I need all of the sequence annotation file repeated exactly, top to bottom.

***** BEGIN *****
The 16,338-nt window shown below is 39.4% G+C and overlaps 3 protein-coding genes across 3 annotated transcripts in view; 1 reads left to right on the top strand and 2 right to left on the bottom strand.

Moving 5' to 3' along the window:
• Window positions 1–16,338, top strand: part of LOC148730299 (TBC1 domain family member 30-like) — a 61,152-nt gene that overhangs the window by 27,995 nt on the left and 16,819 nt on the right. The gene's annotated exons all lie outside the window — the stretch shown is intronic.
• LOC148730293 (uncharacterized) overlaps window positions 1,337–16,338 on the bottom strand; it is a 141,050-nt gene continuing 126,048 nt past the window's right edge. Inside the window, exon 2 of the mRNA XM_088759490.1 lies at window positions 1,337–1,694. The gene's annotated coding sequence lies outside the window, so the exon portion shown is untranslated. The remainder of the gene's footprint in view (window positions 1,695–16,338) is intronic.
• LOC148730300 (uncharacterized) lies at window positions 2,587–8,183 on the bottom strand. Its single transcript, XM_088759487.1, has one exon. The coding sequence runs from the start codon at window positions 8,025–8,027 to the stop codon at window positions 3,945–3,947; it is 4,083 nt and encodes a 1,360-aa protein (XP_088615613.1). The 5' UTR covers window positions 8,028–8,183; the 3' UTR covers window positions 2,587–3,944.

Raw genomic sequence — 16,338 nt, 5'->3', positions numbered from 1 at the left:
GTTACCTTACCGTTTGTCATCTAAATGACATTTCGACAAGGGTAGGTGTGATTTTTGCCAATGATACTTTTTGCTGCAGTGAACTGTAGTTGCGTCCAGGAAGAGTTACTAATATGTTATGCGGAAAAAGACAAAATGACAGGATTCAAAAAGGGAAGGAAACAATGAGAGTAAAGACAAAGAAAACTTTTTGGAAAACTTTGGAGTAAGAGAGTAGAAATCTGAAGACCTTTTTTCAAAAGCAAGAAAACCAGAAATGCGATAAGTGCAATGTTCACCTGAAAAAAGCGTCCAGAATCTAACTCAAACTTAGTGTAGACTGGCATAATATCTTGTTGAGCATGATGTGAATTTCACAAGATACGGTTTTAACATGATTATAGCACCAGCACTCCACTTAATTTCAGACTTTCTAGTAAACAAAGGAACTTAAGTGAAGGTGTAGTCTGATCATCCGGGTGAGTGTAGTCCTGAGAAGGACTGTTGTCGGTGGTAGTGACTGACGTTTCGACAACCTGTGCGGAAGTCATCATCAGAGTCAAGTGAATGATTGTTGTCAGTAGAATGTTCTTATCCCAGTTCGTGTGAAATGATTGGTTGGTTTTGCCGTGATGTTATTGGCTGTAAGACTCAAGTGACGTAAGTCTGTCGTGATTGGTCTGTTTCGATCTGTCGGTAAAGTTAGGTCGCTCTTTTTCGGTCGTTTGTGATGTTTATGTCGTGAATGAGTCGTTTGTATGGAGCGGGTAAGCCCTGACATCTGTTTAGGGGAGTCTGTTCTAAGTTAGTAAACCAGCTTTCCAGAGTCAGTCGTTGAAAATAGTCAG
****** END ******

The 16,338-nt window shown below is 39.4% G+C and overlaps 3 protein-coding genes across 3 annotated transcripts in view; 1 reads left to right on the top strand and 2 right to left on the bottom strand.

Moving 5' to 3' along the window:
• Window positions 1–16,338, top strand: part of LOC148730299 (TBC1 domain family member 30-like) — a 61,152-nt gene that overhangs the window by 27,995 nt on the left and 16,819 nt on the right. The gene's annotated exons all lie outside the window — the stretch shown is intronic.
• LOC148730293 (uncharacterized) overlaps window positions 1,337–16,338 on the bottom strand; it is a 141,050-nt gene continuing 126,048 nt past the window's right edge. Inside the window, exon 2 of the mRNA XM_088759490.1 lies at window positions 1,337–1,694. The gene's annotated coding sequence lies outside the window, so the exon portion shown is untranslated. The remainder of the gene's footprint in view (window positions 1,695–16,338) is intronic.
• LOC148730300 (uncharacterized) lies at window positions 2,587–8,183 on the bottom strand. Its single transcript, XM_088759487.1, has one exon. The coding sequence runs from the start codon at window positions 8,025–8,027 to the stop codon at window positions 3,945–3,947; it is 4,083 nt and encodes a 1,360-aa protein (XP_088615613.1). The 5' UTR covers window positions 8,028–8,183; the 3' UTR covers window positions 2,587–3,944.

Raw genomic sequence — 16,338 nt, 5'->3', positions numbered from 1 at the left:
GTTACCTTACCGTTTGTCATCTAAATGACATTTCGACAAGGGTAGGTGTGATTTTTGCCAATGATACTTTTTGCTGCAGTGAACTGTAGTTGCGTCCAGGAAGAGTTACTAATATGTTATGCGGAAAAAGACAAAATGACAGGATTCAAAAAGGGAAGGAAACAATGAGAGTAAAGACAAAGAAAACTTTTTGGAAAACTTTGGAGTAAGAGAGTAGAAATCTGAAGACCTTTTTTCAAAAGCAAGAAAACCAGAAATGCGATAAGTGCAATGTTCACCTGAAAAAAGCGTCCAGAATCTAACTCAAACTTAGTGTAGACTGGCATAATATCTTGTTGAGCATGATGTGAATTTCACAAGATACGGTTTTAACATGATTATAGCACCAGCACTCCACTTAATTTCAGACTTTCTAGTAAACAAAGGAACTTAAGTGAAGGTGTAGTCTGATCATCCGGGTGAGTGTAGTCCTGAGAAGGACTGTTGTCGGTGGTAGTGACTGACGTTTCGACAACCTGTGCGGAAGTCATCATCAGAGTCAAGTGAATGATTGTTGTCAGTAGAATGTTCTTATCCCAGTTCGTGTGAAATGATTGGTTGGTTTTGCCGTGATGTTATTGGCTGTAAGACTCAAGTGACGTAAGTCTGTCGTGATTGGTCTGTTTCGATCTGTCGGTAAAGTTAGGTCGCTCTTTTTCGGTCGTTTGTGATGTTTATGTCGTGAATGAGTCGTTTGTATGGAGCGGGTAAGCCCTGACATCTGTTTAGGGGAGTCTGTTCTAAGTTAGTAAACCAGCTTTCCAGAGTCAGTCGTTGAAAATAGTCAG